Quantum computing can be useful in various healthcare applications such as radiotherapy, drug research, drug interactions, diagnosis using artificial intelligence, disease screening, imaging, genomic medicine, and protein folding. As per D-Wave Systems Inc., this technology can be applied to radiotherapy and protein folding, and it has completed an initial radiotherapy study in a research facility in New York, the U.S. Radiotherapy is the most commonly used treatment for cancer along with chemotherapy. With the growing use of a quantum computer, the horizon of possibilities that can be considered for each simulation will get broader, enabling the running of multiple simulations simultaneously at high speeds.
With quantum computing, it has become possible to compare larger molecules, which can be beneficial for pharmaceutical advancement and holds the potential to save the development time and money required for bringing drugs to the market. Several applications are possible once development in the research of quantum computing reaches its final stages. Automotive, transportation and logistics, machine learning, and teleportation are among the key sectors expected to benefit.
In December 2017, DENSO Corporation and Toyota Tsusho Corporation announced plans to test a quantum computer for processing data from a traffic IoT platform. This technology can be helpful in the future if vehicles and mobility systems need to process large amounts of data in real-time. The test conducted for commercial vehicles in Thailand collected and analyzed location information through cloud-based quantum computer devices developed by the Canada-based D-Wave Systems Inc.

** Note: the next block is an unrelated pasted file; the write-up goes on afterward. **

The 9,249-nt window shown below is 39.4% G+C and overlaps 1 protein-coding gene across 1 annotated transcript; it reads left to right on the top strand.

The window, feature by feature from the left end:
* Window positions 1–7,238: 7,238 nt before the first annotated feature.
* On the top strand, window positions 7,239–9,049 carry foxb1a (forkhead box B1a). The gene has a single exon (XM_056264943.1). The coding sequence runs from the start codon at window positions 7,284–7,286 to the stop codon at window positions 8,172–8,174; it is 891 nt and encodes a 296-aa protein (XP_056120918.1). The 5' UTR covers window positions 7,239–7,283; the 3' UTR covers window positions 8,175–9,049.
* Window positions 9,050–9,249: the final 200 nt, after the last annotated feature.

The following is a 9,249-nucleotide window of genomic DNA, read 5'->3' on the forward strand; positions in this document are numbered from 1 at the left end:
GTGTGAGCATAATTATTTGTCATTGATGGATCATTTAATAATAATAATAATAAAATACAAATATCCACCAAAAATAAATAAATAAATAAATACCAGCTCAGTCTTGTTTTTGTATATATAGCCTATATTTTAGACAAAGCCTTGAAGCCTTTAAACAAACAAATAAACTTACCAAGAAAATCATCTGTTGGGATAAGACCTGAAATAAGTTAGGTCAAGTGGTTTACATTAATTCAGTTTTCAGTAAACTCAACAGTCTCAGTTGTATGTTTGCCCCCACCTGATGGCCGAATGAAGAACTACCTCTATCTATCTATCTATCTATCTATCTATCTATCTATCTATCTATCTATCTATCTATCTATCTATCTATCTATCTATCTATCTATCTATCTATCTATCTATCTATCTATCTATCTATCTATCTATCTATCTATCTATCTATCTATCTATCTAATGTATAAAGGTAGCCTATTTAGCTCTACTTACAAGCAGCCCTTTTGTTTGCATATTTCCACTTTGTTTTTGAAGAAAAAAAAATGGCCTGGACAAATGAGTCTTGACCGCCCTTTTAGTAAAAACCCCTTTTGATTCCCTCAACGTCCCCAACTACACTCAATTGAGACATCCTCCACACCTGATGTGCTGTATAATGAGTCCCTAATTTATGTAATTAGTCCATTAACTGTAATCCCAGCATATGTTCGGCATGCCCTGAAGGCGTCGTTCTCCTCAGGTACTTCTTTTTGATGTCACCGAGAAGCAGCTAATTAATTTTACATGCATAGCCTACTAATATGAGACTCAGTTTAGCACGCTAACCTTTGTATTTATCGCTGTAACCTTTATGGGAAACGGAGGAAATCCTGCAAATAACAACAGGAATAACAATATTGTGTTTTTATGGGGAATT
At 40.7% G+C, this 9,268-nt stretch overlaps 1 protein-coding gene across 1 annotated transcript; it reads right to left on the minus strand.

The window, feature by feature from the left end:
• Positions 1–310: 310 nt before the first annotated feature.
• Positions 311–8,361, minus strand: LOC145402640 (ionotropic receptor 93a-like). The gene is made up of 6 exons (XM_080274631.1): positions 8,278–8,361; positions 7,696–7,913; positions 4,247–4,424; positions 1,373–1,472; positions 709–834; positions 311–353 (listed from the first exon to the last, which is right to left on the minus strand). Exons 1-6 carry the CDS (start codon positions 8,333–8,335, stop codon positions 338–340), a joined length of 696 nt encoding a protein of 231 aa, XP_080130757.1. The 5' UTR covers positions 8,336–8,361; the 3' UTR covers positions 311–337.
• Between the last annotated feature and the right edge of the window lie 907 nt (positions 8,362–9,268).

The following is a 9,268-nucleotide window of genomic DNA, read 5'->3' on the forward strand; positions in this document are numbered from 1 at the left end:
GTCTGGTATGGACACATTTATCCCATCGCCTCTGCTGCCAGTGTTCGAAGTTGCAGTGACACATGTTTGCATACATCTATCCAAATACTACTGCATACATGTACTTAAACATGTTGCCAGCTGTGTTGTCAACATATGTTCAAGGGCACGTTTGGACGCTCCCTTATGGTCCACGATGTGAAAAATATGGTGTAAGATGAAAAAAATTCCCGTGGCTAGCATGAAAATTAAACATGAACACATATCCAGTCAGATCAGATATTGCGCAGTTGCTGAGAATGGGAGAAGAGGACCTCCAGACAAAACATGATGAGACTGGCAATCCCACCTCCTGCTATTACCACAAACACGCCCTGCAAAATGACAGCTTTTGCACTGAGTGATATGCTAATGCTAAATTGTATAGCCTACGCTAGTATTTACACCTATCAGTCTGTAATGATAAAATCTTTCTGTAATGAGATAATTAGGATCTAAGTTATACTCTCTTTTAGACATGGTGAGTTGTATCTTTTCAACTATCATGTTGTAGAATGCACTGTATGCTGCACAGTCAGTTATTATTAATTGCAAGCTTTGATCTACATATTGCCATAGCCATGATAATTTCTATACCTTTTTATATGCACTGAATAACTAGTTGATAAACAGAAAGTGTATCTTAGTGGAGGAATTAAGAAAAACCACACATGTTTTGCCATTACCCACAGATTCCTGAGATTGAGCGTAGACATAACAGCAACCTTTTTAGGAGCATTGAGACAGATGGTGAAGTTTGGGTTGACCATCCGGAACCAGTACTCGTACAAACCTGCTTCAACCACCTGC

With large-scale public and private R&D investments, North America dominates the global quantum computing market. Governments in the region are significantly investing in building the infrastructure and resources needed for quantum dominance. Thus, governments are fostering the development and growth of quantum technologies by supporting basic and applied research in government and non-government laboratories and universities.
In December 2018, the U.S. Congress passed a bill to accelerate quantum computing, and President Trump signed the National Quantum Initiative Act (NQI Act), which directs the Department of Energy (DOE), National Science Foundation (NSF), and National Institute of Standards and Technology (NIST) to support R&D and education in Quantum Information Science (QIS). The act also offers more specific directions for each NQI agency, including setting program goals and facilitating partnerships among federal laboratories, universities, companies, and other entities.
Europe is a key contributor to research on quantum computing technology and ranks in publications, patents, and companies engaged in developing quantum technologies. The European Union and the U.K. have developed national strategies or programs aimed at accelerating research on quantum computing technologies. For instance, the Institute for Defense Analyses (IDA) estimates that the European Union spent USD 361 million per year on quantum science and technology research during 2013–2015.
Chinese quantum computing technology has been experiencing significant improvements and innovations and racing to hold the second-largest share in the quantum computing field, which has historically been dominated by American researchers. Additionally, quantum information science research is one of the four mega projects of China’s 15-Year (2006–2020) Science and Technology Development Plan. The Chinese government is channelizing notable efforts for developing quantum communications and quantum computing. Recently, it spent USD 10 billion for building the National Laboratory for Quantum Information Sciences in Hefei, which is slated to open by 2020.
Are among the key players operating in the global quantum computing market.